On the Saturday evening of December 8, 1951 the first annual Little Men's Christmas Jolly was held up at Rick's Bar in Oakland, California. Various members of the Little Men were held up and kept from staggering at the end of the festivities by their wives, sweethearts, and what-have-you, so the score was more or less even.

The Little Men are probably the only Science fiction organization in the country which counts among its members, a combination bar-owner, painter, copper-smith, and organist and we feel quite fortunate about this. In fact, we feel that Rick Thorne will be a definite advantage to the members of the 11th World Science Fiction Convention when it gets to San Francisco in 1953. (Plug) While fairly small, Rick's held about fifty Little Men and their friends, and there was room for many more; in fact, many more wandered in, shook his, her, or their heads, and wandered back out.

The writer, ordinarily fairly level-headed, had as much discretion concerning alcohol, in its various stages, as a Jersey mosquito, so much of this report is second hand at best and should be taken with a grain of salt, unless, of course, you happen to be on a salt-free diet. 1

Early in the evening it was moved and approved by the Executive Committee that the Chairman be assassinated; upon being informed of this the Chair tabled the resolution and moved a counter-resolution that the Executive Committee be done away with. The resolution died for lack of a second.

Gladys Fabun, one of the Society's Founding Fathers - and this might strike you as odd until you realize that among the Little Men anything is possible -- was presented with a hand-wrought copper horse's head plaque as a token of the organization's esteem for having suffered for, with, and over it these last three years. Don Fabun, editor of this magazine, and always a handy man with a bon mot, suggested that this writer be hung up with the plaque, thus completing the horse. The Chair then rose and moved the assassination of the Rd editor. This motion was tabled, or rather, barred.

Stray wisps of conversation are rather unfaithfully reproduced here in the hope that these will be indicative of the temperament that historic night:

"This is the oddest science fiction group I've ever seen; no one talks about science fiction! ... outside and take a deep breath, that'll -- c'mon I'll show you. ... She was only a fire-fly's daughter, but he was a son of a bee. ... Now what could we do with mistletoe under the tables? ... Gentlemen: To the Queen! ... terms of I.A.U. units where sigma equals plus-three-four-three and eta equals plus-two-seven ... stinks, hey! The Executive Committee stinks, hey! ... C'mon pay up. You drinking beer or are you a snob? ... Why Mr. Delaplane, you look exactly like Herb Caen ... It's about time you recognized me ... do you think about Saroyan? how about letting me have some fun for a while ... says, 'But what would you do with two dollars worth?' ..."

Entertainment was provided first by the Outer Okefenokee Band consisting of (1) Louie -- a non-descript character never before or after seen -- on the hot drums, (2) Rick on the hot organ, (3) Tom Quinn on the hot washboard, (4) Phil on the hot piano, (5) Bob McCary on the hot guitar, and (6) Eric Ely on the hot string washtub bass. This peculiar assemblage actually made music which was pleasant to the ear until the Jug and Jolly Boys entered the hall like a herd of frightened Diplocauli. 2 This group of characters sang -- with D.B.Moore, the hot bass; Eric Ely and George P. Finigan, the hot tenors, and T. Quinn as the hot somnambulist -- a group of songs purporting to be Berkeley Folk Music. Among these was "The Cardinals be Damned," an old ditty expressing the sincere feeling every Cal man has for every Stanford man; and "T'was Christmas on the Island" another sentimental ballad.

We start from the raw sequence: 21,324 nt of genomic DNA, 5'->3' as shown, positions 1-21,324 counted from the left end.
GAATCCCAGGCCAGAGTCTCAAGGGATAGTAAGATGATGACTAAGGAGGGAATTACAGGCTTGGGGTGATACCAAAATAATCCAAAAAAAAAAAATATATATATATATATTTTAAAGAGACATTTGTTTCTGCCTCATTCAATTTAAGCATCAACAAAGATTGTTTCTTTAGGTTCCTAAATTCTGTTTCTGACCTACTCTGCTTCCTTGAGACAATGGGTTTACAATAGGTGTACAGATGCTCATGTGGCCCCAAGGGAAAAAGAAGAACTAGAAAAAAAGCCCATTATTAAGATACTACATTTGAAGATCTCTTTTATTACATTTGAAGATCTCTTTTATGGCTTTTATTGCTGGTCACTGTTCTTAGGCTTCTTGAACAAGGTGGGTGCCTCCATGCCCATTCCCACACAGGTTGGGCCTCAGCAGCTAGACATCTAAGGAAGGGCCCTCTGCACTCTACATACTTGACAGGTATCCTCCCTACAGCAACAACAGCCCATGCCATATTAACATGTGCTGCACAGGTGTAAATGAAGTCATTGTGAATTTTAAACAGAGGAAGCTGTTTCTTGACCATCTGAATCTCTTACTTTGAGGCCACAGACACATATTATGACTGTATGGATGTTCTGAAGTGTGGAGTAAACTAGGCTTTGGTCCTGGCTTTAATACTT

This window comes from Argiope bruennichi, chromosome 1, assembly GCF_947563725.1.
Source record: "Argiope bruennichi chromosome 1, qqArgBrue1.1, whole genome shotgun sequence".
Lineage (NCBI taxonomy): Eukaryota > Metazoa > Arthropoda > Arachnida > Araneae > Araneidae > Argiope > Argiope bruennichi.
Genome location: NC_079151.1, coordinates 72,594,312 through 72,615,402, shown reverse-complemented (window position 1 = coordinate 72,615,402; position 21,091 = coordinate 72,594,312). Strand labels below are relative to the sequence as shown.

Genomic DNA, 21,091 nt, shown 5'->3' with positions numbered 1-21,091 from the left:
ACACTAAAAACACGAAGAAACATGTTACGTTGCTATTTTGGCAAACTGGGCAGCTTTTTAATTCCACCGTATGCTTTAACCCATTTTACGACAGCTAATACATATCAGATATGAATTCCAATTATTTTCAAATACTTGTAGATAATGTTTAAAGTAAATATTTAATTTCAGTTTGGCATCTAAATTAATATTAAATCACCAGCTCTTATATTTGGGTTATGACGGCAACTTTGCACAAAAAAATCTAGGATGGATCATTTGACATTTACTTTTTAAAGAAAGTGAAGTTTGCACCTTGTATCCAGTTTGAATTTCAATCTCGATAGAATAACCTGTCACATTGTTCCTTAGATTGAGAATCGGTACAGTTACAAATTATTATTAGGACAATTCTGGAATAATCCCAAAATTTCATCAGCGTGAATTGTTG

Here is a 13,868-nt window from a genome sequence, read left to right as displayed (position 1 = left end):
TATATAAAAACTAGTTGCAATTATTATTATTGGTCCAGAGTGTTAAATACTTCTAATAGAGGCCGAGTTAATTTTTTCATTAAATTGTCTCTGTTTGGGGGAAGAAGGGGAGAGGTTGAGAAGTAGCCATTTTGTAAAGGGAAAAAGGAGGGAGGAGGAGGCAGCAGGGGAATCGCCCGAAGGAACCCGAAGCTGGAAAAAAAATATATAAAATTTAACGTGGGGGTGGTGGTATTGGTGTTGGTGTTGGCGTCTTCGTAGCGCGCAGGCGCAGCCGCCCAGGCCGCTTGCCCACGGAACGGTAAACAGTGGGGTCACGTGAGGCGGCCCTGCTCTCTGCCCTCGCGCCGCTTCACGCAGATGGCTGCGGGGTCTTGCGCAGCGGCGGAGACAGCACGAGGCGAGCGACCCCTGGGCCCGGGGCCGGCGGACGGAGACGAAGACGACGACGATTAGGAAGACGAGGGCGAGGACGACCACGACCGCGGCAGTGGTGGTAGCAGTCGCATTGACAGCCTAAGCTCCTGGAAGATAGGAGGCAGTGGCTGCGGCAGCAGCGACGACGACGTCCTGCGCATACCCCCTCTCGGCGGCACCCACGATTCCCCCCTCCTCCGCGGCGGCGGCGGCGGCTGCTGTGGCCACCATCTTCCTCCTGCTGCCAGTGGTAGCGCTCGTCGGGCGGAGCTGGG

Here the Chair rose and moved that the Jug and Jolly Boys be assassinated, this was loudly seconded by members of the Outer Okefenokee Band, and the storm began to break. It was brother against brother, father against son, and the Boys-in-Blue gathered against the Boys-in-Grey, the whole being dominated by an authentic Rebel yell by D.B. Moore. The Little Men however are always reasonable until pushed, so bad blood was averted by the Secretary -- G. Pete Finigan -- reminding everyone that it was neither the first nor third Friday of the month, the regular meeting time of the organization, so that no business could be conducted.

The Jolly ended officially at 2 am, but was continued unofficially all the next day. This writer wouldn't know; he was in bed suffering from what seemed to be a strange form of poisoning.

Les Cole

1 Der Schreibgeopolitic und das Essen Salz-Frei. Wepfer, E. Zeitschr. d. d. geol. Gesell, Monatsb. 74 (1922), 39-47

2 Certaine Egalites Entre Diplocaulus et Les Garcons des Jugs et Jolis. Troulet, J. Compt. Rend. Acad. Sci., Parts, 146 (1908) 346-347.

Data entry and page scans provided by Judy Bemis

Data entry by Judy Bemis

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